The Mutual Fund Agony Goes On and On

It looks as if mutual fund investors can kiss another year good-bye. Barring an improbable reversal in the stock market by yearend, the fund business will rack up its worst three-year record in a half-century. Of the 32 stock-fund categories Standard & Poor's tracks, only the three smallest--those betting that stocks will fall or investing in gold and real estate--have made money this year. The unforgiving market has even dethroned value managers--a level-headed lot with a taste for cheap, slow-growing companies--who had once reigned in the post-bull market. Even the safest bond funds are losing steam. And little seems to point to a turnaround anytime soon.

This bear market has defeated professional stockpickers of all persuasions. So far this year, the Dow Jones industrial average has lost 20.3%, and the Standard & Poor's 500-stock index has shed 26.4%. Fund managers haven't done much better: The average U.S. diversified-equity fund has lost 25% this year, more than half of it in the three months through Sept. 20. Some sector funds, including technology, utility, and financial services, fared worse in the third quarter, falling between 15% and 22%, making for 28% to 48% losses so far this year. Foreign stocks were no refuge: Funds investing in them lost 17.6% in the past three months. "Everyone who has been trying to catch the bottom of this market has been smoked," says John Lekas, president of Leader Capital, an investment firm in Portland, Ore.

Lekas, whose high-minimum Technical Portfolio Management fund is up 16%, is one of an elite group of equity-fund managers to make money this year. Once a close watcher of balance sheets, he now either takes short positions in stocks based on technical indicators--such as 200-day moving averages of prices or ratios of sell orders to buy orders--or he's fully in cash. Lekas embraced this investing religion two years ago, after losing faith in Corporate America--and 30% of his clients' money. The trigger: One of his favorites, Corning, cut its 2000 earnings-per-share forecast five times, to 20 cents from $2.20. "You need to know when to say you're not going down with the ship," he says. "Those are damned hard decisions to make because you're already looking at red ink."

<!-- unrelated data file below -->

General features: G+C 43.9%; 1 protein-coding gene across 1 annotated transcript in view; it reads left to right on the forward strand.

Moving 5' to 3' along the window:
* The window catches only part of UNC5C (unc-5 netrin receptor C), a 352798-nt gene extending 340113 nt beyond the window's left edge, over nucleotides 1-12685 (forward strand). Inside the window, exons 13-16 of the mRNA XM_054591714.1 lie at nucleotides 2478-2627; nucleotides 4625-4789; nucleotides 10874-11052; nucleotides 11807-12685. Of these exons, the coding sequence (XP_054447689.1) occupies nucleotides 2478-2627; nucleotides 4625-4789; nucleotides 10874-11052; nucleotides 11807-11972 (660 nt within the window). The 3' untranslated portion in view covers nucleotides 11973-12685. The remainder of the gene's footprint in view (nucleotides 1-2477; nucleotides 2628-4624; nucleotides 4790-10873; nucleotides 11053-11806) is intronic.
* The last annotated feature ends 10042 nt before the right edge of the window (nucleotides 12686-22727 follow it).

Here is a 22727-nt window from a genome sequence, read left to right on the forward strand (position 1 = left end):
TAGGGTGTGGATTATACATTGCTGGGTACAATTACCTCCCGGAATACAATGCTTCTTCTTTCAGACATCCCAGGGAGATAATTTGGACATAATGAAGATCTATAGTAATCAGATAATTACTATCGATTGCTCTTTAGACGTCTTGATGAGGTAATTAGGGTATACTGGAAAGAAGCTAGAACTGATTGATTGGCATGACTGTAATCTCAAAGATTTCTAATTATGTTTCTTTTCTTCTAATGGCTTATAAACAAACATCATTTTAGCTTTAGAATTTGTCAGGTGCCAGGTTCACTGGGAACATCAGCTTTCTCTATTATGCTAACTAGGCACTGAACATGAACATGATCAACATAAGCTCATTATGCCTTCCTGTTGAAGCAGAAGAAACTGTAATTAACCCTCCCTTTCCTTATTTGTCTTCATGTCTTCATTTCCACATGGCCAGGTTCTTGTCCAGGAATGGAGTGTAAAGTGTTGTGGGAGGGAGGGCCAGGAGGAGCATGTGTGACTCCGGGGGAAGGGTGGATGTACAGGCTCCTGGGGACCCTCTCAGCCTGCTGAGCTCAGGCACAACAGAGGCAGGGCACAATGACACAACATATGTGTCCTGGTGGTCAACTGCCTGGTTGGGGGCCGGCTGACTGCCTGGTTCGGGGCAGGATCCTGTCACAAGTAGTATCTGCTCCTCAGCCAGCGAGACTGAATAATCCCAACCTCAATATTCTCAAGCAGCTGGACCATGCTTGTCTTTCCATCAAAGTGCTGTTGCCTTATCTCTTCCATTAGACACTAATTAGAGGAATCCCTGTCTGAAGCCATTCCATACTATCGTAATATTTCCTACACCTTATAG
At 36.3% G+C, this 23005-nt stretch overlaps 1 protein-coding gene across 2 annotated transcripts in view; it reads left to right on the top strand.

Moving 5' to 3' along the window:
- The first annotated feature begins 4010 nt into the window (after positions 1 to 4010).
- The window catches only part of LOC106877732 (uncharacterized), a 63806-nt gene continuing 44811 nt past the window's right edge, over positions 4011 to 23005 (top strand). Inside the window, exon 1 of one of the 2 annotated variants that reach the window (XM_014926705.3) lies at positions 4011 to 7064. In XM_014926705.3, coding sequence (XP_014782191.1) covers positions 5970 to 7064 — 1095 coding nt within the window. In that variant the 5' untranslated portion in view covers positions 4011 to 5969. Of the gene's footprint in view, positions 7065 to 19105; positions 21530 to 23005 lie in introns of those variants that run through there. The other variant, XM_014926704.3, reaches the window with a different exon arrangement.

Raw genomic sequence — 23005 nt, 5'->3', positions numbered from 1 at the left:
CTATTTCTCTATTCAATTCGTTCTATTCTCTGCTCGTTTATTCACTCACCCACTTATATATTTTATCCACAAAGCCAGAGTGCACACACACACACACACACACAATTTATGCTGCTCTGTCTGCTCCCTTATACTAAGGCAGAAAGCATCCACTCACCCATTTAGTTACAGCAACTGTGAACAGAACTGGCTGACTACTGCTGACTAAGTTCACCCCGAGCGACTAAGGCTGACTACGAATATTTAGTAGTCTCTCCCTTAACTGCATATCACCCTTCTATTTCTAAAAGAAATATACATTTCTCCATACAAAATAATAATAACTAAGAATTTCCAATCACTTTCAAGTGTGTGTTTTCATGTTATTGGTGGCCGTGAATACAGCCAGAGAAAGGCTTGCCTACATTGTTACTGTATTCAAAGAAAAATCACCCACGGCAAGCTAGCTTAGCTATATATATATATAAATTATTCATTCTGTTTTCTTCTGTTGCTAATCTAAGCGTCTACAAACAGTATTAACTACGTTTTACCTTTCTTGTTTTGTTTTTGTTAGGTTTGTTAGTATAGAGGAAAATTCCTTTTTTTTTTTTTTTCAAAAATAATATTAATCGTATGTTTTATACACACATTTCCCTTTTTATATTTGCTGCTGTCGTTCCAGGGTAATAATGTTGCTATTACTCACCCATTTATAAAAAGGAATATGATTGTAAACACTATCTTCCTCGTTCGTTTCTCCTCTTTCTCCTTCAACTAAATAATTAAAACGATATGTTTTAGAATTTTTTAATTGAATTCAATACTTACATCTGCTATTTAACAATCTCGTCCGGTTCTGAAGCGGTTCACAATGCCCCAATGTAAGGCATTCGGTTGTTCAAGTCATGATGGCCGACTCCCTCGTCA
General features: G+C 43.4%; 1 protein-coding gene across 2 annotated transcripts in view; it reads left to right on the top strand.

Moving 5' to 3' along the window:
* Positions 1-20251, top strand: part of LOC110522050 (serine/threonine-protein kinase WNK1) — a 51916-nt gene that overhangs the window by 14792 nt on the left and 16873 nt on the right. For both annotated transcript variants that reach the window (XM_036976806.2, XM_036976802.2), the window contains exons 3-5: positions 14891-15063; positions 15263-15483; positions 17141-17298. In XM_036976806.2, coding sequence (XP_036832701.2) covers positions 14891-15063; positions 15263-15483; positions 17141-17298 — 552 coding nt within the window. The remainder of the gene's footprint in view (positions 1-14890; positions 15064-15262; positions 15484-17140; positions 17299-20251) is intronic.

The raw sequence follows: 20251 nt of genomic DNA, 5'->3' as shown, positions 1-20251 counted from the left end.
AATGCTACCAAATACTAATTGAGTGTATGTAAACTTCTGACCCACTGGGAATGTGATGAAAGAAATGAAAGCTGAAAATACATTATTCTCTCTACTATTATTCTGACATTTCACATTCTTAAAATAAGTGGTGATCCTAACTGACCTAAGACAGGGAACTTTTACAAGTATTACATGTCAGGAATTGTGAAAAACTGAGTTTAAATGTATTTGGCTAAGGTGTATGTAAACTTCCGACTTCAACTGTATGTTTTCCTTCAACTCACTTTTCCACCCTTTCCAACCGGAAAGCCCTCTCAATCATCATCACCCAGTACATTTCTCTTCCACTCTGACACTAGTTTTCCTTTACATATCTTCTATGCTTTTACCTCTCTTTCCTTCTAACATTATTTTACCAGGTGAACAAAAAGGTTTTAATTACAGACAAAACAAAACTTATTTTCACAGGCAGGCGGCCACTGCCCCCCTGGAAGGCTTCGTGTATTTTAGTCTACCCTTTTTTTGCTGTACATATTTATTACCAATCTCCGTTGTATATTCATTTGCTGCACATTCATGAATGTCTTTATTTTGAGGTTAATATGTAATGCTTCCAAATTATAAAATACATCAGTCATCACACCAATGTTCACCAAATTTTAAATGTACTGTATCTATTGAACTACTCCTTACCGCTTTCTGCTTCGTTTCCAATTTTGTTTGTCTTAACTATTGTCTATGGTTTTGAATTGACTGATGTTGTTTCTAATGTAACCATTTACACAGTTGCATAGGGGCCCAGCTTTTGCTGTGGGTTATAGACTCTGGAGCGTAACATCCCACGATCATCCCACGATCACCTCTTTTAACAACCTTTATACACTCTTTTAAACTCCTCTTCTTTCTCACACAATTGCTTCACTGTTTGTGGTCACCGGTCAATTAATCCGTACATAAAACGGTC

Conservative strategies will likely continue to perform best, so investors should keep their expectations in check, say money managers. Despite low interest rates and low inflation, many big-picture strategists don't foresee a recovery until late next year. Even then, they say, it will be unspectacular. The main culprit: weak profits. Earnings growth, notes Merrill Lynch chief strategist Richard Bernstein, is the least predictable it has been in more than 60 years. Add the fear of war with Iraq and uncertainty about consumer spending, and the outlook through early 2003 is grim indeed.

It's a climate in which bear funds and those using hedge-fund techniques flourish. The handful of market-neutral funds that use such hedging strategies as short-selling, options, and arbitrage have made money. Recovery skeptics Martin Weiner and Charles Minter of Comstock Partners, a unit of Gabelli Asset Management, have an enviable record: Comstock Partners Capital Value Fund is up 44% so far this year, vs. a 23% fall for its peer group, according to fund tracker Morningstar. Most of its money is in short positions on individual stocks and S&P futures, with the rest in U.S. Treasury bonds and euros. "We're definitely not perma-bears," says Weiner. "I can assure you we will turn bullish as soon as the conditions are warranted."

The bearish mood bodes well for gold. Funds that invest in precious metals seem poised to beat the market and general equity-fund managers for the third year in a row. Industry fundamentals have improved greatly: Mining companies are controlling costs, and the dwindling supply of gold is boosting prices. Fear of war and rising oil prices are helping, too. "It's a safe haven," says Frank Holmes, CEO of U.S. Global Investors. "It shines when everything else falls apart." Holmes runs two of the best performers out of more than 8,000 equity funds of all types. U.S. Global Gold Shares is up 70.3%, and U.S. Global World Precious Metals has gained 68.7%, year to date. Holmes thinks some gold shares, such as Placer Dome and Goldcorp, could double by next year, especially if gold hits his estimate of $375 an ounce, up from $325 now.